From Unemployed Mother to Software Developer in Seven Months

If I can inspire you to break free and start a new career, my purpose with this article will be fulfilled.

Me Watching the Horizon

Preface

I am aware that I am in a highly privileged position. I am white. I am born in one of the richest countries in the world. I live in a big city with endless job opportunities in tech. I have two academic degrees. I have financial and emotional support. I am no single parent. My cisgender meets the societal expectations of the heteronormative mainstream. I am healthy. I have time.

However, I am also a middle-aged woman. I am mother of a child with special needs. I am unemployed. I have no degree in computer science. I am certainly not the top candidate for a software developer position. Therefore, I think this text can be an inspiration. It is for those of you who seek new perspectives for their lives.

Three Takeaways

I will start with the takeaways of my text as I know your time is precious. In this way you can decide early on if this article will be of interest for you.

  1. Before I changed my career, I had no perspective for a long time. I wasn’t happy with what I was doing but I couldn’t see where else to go. Then motherhood made me work less and less until I was unemployed for more than a year. After all, I managed to change this situation just within seven months. I have a full-time role as software developer starting in a couple of weeks. If you are in a hurry you can scroll down to the end of the article in order to see the steps that I took to finally reach that goal.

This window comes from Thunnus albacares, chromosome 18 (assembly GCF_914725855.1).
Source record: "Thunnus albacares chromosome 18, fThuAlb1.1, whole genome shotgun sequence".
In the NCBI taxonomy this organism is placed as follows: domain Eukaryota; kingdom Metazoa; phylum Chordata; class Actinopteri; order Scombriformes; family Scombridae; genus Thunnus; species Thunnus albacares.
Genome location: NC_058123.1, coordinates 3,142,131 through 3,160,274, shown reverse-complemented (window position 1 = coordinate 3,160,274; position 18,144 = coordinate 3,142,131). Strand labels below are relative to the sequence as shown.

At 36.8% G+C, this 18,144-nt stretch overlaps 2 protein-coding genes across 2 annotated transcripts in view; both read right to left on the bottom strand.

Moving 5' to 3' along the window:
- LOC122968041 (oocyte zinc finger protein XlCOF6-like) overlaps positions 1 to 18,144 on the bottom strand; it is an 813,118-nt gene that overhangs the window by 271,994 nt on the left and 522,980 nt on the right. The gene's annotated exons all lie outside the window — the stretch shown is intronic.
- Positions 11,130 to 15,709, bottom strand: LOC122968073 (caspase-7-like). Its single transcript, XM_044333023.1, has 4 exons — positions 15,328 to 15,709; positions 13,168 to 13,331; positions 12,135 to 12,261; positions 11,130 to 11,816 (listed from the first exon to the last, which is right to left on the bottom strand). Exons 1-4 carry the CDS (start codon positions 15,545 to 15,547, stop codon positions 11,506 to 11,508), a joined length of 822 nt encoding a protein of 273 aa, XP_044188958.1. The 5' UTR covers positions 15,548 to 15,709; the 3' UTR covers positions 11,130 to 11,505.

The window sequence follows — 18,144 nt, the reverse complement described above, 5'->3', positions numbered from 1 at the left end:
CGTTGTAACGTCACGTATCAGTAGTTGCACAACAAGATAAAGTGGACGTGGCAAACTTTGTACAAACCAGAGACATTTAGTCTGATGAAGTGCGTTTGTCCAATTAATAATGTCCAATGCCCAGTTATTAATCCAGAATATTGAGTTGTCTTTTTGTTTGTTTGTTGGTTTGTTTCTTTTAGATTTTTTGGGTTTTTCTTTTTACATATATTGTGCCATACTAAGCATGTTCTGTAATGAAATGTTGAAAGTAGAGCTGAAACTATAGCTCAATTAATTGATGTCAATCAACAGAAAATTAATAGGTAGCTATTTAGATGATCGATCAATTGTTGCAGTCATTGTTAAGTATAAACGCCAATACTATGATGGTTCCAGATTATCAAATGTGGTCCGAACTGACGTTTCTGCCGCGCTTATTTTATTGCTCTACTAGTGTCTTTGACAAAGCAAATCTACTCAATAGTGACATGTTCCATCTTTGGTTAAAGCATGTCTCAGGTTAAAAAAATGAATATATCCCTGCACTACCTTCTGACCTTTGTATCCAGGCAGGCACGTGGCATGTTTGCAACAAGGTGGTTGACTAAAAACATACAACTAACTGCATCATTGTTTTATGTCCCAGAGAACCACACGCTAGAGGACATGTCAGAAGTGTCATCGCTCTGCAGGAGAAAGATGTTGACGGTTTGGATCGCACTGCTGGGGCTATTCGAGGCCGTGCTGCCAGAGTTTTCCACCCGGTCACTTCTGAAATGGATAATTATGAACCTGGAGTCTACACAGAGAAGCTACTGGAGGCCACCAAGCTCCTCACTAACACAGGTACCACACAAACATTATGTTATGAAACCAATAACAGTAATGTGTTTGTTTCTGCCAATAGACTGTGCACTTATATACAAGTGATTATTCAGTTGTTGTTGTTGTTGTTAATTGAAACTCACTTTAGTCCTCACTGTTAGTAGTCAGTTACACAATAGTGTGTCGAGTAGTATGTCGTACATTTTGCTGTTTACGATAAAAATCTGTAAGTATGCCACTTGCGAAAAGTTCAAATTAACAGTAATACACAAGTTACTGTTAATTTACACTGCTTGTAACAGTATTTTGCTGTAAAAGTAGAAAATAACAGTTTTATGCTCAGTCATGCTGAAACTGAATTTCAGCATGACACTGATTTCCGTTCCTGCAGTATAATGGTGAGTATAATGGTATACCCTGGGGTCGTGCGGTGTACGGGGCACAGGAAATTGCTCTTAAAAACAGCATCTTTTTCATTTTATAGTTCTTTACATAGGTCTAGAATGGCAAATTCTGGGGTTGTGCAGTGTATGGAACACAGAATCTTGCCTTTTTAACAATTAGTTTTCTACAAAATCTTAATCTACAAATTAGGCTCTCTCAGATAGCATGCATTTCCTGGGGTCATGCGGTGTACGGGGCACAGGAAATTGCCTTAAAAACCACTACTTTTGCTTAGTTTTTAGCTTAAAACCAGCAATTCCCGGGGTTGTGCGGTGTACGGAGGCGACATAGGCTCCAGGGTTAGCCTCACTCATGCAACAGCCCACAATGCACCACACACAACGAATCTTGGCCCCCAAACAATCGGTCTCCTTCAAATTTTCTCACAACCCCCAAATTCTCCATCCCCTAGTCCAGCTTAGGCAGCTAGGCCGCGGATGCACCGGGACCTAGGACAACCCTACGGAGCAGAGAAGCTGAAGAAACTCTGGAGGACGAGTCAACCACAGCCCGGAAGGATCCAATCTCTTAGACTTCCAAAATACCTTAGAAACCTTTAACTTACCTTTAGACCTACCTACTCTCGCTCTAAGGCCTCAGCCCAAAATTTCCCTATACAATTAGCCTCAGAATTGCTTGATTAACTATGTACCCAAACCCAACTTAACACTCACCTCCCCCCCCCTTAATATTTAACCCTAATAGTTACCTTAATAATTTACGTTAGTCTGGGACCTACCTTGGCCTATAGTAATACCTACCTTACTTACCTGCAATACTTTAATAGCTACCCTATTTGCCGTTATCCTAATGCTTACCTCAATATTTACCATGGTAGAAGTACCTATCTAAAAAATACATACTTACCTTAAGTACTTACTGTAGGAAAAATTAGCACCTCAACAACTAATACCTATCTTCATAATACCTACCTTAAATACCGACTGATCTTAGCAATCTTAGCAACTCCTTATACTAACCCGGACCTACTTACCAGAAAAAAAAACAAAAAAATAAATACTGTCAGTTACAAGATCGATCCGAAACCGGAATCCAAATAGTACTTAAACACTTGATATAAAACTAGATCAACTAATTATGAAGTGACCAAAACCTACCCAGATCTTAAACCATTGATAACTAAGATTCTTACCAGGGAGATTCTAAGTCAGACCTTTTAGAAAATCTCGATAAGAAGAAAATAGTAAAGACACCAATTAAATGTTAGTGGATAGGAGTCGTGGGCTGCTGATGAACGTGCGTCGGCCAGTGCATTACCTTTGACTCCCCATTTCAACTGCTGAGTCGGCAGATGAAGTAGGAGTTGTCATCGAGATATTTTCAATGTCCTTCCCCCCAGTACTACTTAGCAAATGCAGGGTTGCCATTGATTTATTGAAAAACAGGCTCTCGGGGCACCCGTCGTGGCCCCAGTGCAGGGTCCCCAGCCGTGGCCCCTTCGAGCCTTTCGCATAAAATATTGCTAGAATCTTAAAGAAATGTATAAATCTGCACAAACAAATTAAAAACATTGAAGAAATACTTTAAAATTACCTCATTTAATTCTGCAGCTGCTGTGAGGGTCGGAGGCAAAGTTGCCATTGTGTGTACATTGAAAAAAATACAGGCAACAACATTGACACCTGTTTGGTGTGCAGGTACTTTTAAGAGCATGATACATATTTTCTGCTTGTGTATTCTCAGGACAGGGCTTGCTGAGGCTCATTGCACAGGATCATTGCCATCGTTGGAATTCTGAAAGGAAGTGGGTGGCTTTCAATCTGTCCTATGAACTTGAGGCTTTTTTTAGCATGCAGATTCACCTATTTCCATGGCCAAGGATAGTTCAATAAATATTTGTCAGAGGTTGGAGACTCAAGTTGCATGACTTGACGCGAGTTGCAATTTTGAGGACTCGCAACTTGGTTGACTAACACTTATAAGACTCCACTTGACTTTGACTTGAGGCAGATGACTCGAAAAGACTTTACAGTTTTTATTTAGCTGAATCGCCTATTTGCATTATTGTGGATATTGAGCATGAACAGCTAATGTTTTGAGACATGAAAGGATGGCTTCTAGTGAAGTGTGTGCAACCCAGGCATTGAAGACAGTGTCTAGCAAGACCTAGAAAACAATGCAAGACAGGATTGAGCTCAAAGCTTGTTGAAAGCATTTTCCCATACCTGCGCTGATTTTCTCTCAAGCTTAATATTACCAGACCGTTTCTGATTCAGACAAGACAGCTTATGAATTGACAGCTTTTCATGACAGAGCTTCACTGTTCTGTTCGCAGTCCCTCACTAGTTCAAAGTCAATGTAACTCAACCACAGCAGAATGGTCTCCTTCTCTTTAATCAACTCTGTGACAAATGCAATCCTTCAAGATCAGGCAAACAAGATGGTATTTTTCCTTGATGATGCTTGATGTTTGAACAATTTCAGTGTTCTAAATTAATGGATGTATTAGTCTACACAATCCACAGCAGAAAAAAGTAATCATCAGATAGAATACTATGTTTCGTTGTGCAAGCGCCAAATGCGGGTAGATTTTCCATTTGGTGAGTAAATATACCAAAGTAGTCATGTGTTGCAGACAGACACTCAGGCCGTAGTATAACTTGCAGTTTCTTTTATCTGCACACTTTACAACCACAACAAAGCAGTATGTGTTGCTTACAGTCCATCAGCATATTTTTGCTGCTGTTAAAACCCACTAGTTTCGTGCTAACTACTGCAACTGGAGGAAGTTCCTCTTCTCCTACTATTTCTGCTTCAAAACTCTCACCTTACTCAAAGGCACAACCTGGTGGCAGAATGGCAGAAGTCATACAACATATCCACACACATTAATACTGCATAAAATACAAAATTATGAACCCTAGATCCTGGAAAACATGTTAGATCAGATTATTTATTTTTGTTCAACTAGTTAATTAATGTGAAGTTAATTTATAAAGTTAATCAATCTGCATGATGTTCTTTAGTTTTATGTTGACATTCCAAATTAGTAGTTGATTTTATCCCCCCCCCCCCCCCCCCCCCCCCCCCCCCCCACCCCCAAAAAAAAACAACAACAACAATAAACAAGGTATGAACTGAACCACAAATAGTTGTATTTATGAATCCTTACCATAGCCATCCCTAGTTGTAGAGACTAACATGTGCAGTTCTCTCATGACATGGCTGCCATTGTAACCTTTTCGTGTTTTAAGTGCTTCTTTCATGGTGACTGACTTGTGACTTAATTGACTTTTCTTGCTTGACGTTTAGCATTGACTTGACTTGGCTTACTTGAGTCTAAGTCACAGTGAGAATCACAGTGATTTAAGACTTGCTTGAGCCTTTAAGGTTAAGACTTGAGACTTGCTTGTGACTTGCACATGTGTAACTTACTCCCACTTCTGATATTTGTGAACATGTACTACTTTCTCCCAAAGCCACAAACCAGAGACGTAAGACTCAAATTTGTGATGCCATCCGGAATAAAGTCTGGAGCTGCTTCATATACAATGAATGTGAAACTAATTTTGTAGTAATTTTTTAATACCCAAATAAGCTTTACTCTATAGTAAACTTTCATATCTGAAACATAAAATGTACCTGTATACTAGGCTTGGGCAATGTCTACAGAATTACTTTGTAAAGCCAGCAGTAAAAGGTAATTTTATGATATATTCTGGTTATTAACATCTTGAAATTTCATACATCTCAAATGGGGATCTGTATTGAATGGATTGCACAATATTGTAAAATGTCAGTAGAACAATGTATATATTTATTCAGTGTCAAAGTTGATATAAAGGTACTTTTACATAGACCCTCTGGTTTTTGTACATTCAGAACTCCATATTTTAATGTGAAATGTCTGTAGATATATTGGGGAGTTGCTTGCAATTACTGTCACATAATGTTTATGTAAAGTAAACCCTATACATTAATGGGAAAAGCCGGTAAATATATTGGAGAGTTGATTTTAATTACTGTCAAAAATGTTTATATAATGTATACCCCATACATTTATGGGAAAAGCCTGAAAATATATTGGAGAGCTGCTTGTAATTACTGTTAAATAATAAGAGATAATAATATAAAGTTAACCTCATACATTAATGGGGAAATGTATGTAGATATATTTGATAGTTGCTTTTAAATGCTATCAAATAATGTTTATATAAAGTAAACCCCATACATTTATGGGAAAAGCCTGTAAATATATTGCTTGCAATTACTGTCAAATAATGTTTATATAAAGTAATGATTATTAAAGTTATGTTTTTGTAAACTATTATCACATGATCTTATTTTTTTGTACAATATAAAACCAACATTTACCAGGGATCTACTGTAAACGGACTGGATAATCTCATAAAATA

2. I was always thinking about my financial dependencies. During the past five years these thoughts freaked me out most of the time. I will show you why in two charts below. What can happen if my spouse would suddenly die or if we’d split up? Could I take care of myself and my child? I think those questions are essential in order to make the right decisions.
  3. As a parent I think there is a danger to fall into the overall absorbing hole of parenthood by forgetting that we must take care of ourselves, too. This is especially true for women. For me this meant to never forget about my wish to find my way back into working life. I always wanted to contribute something valuable but never knew what that could be. I am very greatful that this is going to change soon.

The Wisdom of Two Charts

Charts give insights into facts that have been only gut feeling before. I like that. The first one compares my salary to my spouses throughout my previous “career”. Between 2011 and 2018, I earned around 36% of my spouse’s salary. Scary, right?

However, the reason for this is NOT the gender pay gap. It is the fact that I did much less paid (!) work than him. There is a massive collapse in summer 2013. Guess what happened…

Salary ratio between me and my spouse throughout my career

Correct! Our child was born. This is also very well visible in the next chart. It shows my working hours per week compared to my spouse. Sure, you could argue that this is all a voluntary choice and a matter of negotiation.

If you read the findings of gender research, you will soon notice that this is not true. Especially when you have a child with special needs it is even harder to balance the tasks as parents and to continue career development.

Comparison of weekly paid (!) working hours between me and my spouse

There is no direct reason why I chose to reduce my work. It is rather a highly complex bundle of factors that led to my decision. For sure one main reason was that I felt stuck in a niche with a lack of alternatives. I had no idea in which direction I could go. Hence, I stepped back from career development.

Breaking into Tech

There are moments in life when it needs just one question in order to change everything. This is when my spouse asked me one day:

“Why don’t you start learning how to code? You don’t have anything to lose.”